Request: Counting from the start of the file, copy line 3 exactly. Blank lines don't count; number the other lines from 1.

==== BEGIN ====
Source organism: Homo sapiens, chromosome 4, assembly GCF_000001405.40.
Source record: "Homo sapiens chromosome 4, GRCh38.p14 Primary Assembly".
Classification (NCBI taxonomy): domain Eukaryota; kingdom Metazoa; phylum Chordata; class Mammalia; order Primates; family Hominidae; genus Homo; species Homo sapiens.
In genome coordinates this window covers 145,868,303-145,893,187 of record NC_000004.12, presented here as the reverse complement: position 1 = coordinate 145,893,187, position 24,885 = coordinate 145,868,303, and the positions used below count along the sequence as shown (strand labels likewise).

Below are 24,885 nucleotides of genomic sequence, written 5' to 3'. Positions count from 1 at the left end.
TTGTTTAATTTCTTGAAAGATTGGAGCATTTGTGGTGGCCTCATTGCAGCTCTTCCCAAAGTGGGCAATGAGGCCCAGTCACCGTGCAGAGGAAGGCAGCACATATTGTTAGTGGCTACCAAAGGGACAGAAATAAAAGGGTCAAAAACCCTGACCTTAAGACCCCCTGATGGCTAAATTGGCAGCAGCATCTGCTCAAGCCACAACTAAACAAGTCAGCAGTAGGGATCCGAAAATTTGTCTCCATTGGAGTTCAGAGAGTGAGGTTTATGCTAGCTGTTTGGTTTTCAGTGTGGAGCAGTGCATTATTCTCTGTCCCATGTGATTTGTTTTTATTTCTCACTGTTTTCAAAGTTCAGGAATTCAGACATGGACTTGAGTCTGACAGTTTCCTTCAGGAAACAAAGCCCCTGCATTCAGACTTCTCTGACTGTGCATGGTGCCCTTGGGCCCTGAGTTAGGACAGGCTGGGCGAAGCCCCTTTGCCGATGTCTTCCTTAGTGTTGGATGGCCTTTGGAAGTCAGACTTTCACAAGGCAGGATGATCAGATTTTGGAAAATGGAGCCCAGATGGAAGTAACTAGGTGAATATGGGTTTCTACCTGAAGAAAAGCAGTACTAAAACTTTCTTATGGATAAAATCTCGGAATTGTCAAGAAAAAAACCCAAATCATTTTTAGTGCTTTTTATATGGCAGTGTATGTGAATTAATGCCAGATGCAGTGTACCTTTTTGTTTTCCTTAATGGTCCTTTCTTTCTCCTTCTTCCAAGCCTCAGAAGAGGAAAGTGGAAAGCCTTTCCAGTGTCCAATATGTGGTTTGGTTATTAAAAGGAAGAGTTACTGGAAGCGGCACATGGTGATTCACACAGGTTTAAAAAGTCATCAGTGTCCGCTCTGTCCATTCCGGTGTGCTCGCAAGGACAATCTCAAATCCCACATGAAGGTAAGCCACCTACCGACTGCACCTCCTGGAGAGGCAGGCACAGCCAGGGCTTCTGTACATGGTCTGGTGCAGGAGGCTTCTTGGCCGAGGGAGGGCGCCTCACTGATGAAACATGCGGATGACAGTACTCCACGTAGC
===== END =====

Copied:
Classification (NCBI taxonomy): domain Eukaryota; kingdom Metazoa; phylum Chordata; class Mammalia; order Primates; family Hominidae; genus Homo; species Homo sapiens.